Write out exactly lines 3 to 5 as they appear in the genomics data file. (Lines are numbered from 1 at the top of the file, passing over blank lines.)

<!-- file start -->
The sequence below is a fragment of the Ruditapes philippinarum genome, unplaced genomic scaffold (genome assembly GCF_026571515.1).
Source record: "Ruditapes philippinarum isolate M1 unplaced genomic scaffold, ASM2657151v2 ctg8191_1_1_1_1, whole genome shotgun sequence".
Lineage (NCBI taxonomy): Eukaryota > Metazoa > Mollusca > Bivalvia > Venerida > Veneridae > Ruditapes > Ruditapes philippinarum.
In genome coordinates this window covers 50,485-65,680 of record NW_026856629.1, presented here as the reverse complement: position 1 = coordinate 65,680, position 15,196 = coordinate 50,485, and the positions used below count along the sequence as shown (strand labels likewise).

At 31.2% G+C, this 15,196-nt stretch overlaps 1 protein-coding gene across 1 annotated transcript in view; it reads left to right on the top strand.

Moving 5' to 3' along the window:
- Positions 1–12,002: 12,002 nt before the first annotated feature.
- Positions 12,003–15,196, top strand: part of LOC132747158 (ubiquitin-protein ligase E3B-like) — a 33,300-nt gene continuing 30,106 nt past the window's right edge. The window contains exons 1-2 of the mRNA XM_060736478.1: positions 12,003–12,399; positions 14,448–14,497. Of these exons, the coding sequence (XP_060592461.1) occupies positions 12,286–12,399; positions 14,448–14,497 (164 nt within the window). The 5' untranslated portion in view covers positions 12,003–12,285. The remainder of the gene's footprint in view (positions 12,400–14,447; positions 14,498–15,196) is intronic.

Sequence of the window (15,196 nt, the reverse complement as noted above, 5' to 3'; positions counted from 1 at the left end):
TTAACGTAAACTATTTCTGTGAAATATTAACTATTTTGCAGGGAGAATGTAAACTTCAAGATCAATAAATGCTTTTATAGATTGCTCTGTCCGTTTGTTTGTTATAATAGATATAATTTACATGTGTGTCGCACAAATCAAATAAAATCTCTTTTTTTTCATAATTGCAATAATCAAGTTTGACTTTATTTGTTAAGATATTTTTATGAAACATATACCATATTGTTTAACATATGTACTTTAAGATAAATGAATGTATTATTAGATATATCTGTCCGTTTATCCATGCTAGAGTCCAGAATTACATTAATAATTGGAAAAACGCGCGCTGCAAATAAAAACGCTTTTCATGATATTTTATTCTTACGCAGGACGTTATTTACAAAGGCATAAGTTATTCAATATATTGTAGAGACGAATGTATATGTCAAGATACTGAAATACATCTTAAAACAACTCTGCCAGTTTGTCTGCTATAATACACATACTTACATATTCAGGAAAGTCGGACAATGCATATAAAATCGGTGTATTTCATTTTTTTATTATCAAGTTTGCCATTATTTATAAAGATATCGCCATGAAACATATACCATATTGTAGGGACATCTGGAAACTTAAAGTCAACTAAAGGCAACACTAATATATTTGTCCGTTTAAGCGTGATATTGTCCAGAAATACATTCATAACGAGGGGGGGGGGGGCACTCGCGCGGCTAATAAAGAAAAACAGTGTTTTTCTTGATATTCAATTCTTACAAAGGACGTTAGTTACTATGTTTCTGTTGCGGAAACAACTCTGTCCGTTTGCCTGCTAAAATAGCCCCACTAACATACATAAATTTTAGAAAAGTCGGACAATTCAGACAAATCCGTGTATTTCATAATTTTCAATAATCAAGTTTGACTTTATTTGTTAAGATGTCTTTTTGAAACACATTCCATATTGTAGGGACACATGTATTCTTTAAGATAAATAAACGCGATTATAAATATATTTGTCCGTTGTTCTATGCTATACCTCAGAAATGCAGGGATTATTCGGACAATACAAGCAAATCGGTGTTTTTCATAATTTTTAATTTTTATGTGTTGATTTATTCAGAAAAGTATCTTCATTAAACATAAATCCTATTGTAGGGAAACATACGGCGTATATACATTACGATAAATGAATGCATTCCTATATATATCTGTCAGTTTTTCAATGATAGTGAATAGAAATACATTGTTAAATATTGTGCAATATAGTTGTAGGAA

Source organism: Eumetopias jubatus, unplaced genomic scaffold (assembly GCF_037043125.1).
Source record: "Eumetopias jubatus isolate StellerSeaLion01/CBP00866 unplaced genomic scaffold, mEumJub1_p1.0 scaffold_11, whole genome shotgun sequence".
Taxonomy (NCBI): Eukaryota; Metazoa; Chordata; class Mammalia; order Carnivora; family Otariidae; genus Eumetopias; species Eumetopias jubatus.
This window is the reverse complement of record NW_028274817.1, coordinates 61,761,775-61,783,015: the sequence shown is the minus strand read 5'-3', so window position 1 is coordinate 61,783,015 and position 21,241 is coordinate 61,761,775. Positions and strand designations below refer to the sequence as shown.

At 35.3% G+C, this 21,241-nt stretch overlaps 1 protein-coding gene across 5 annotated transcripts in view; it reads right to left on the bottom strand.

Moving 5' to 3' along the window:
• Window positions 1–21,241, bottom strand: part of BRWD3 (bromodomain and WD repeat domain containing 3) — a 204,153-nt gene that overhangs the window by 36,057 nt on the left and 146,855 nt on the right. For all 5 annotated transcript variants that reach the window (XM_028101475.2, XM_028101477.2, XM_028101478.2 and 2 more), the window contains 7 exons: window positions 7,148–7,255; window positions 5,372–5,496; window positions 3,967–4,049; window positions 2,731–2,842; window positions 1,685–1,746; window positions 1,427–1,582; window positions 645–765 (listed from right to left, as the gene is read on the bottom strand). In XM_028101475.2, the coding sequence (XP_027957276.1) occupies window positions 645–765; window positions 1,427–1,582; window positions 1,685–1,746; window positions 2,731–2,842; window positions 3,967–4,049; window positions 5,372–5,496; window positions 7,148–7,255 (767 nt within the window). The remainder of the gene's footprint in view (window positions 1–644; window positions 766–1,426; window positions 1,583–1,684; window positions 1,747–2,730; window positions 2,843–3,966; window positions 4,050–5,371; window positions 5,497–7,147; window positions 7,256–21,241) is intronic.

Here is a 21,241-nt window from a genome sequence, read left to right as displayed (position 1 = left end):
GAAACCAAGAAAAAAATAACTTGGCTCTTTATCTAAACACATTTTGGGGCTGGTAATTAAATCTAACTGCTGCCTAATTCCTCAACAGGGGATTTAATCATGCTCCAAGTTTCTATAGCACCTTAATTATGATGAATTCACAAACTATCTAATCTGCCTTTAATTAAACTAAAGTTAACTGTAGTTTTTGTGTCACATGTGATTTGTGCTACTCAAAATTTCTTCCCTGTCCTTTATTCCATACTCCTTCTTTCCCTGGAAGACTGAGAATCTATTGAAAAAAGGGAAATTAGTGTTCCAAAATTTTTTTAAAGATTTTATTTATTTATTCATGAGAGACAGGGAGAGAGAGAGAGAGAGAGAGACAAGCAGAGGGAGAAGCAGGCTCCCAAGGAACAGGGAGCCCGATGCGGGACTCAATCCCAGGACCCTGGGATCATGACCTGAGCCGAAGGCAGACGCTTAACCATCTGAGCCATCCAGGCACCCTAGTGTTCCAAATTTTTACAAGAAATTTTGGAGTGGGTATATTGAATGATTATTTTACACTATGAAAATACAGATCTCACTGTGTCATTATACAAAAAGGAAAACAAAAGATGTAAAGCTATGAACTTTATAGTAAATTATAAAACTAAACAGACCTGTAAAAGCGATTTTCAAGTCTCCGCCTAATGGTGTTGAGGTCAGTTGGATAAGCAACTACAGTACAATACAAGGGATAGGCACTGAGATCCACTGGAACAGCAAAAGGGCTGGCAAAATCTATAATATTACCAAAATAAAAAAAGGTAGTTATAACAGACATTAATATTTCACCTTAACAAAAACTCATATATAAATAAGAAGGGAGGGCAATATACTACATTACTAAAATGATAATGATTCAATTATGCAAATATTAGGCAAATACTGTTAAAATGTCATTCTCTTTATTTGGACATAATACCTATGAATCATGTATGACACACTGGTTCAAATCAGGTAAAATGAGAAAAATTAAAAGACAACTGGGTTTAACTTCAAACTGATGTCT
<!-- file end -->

Lineage (NCBI taxonomy): Eukaryota > Metazoa > Mollusca > Bivalvia > Venerida > Veneridae > Ruditapes > Ruditapes philippinarum.
In genome coordinates this window covers 50,485-65,680 of record NW_026856629.1, presented here as the reverse complement: position 1 = coordinate 65,680, position 15,196 = coordinate 50,485, and the positions used below count along the sequence as shown (strand labels likewise).

At 31.2% G+C, this 15,196-nt stretch overlaps 1 protein-coding gene across 1 annotated transcript in view; it reads left to right on the top strand.